best-7Mobilization for Climate Justice North American coalition of activists pressing for a deal are planning major actions throughout the US on November 30.

best-8untitled7Never trust a COP … and for those who don’t have faith that the more conventional appeals above are going to work, here’s the radical leftists’ direct action network on COP15.

Pretty much something for everybody there… Let us know which campaigns you think are working best.

Edit: More…

best-9Hopenhagen. A snappy web-based initiative that gives people the chance to come together over the question “What gives you hope?” [Thinks, possibly too sceptically:Is that kind of catch-all question really galvanising enough?]

And, this just in:

best-10Avaaz.org Global Wake-Up Call Following a global poll, Avaaz.org now plan a day of flash mob action in towns and cities everywhere on Sept 21.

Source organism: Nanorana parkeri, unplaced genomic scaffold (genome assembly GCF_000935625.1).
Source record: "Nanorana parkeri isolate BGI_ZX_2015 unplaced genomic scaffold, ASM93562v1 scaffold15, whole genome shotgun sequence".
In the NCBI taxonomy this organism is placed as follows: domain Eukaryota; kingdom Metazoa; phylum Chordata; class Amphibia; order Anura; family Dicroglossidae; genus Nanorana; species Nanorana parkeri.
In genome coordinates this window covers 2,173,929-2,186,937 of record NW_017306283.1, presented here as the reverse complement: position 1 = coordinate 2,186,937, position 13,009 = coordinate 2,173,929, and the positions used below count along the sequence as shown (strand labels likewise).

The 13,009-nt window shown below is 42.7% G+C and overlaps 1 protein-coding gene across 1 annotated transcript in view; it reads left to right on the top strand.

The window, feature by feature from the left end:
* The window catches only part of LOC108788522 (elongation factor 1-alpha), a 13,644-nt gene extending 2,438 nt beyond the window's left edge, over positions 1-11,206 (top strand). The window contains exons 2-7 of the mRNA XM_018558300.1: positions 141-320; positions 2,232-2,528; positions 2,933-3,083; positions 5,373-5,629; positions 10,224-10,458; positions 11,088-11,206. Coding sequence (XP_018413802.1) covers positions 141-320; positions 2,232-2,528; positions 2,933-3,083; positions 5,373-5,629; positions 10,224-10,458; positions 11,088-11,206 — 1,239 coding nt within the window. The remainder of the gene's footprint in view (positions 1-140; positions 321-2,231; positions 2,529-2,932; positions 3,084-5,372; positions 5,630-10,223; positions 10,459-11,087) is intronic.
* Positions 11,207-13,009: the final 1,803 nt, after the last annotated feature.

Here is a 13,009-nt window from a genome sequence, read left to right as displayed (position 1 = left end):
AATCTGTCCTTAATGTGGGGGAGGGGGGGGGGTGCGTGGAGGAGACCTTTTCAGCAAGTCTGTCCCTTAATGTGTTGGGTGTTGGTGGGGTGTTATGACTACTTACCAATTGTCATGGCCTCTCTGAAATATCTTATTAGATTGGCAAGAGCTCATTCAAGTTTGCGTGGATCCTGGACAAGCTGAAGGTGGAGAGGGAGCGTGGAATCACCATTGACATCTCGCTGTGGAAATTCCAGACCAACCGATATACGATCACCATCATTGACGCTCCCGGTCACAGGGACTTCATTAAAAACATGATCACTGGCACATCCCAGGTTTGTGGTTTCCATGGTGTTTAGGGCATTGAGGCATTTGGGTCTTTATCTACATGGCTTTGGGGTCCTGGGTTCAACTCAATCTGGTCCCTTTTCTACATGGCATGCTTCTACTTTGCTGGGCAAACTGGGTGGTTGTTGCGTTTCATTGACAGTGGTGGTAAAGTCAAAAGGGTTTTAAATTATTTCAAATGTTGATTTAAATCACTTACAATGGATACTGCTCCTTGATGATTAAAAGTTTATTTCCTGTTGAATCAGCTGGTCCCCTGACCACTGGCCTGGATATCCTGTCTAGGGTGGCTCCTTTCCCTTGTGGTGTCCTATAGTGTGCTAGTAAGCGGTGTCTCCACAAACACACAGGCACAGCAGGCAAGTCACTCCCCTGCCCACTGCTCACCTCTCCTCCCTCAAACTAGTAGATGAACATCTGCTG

Go to RSA Arts & Ecology

Bloggerscircle: why we need a plastic bag tax

bloggers-circleRob Greenland at The Social Business blog wrote, a couple of days ago:

It’s in the news today that supermarkets just missed their target of 50% reduction in plastic bag use (they got to 48%).  I’m not a big fan of supermarkets but I think on this one they need to be congratulated.  Remember the reaction against proposals to tax plastic bags, and how, many believed, people would never change their habits.

Far too many bags are still used but a 48% reduction is a massive improvement.  If businesses and the public can get their act together on this issue, what other seemingly impossible environmental problems might we solve?  It may also suggest that it’s better tonudge people into doing the right thing (like the clever question the checkout assistant was trained to ask), rather than taxing them into behavioural change.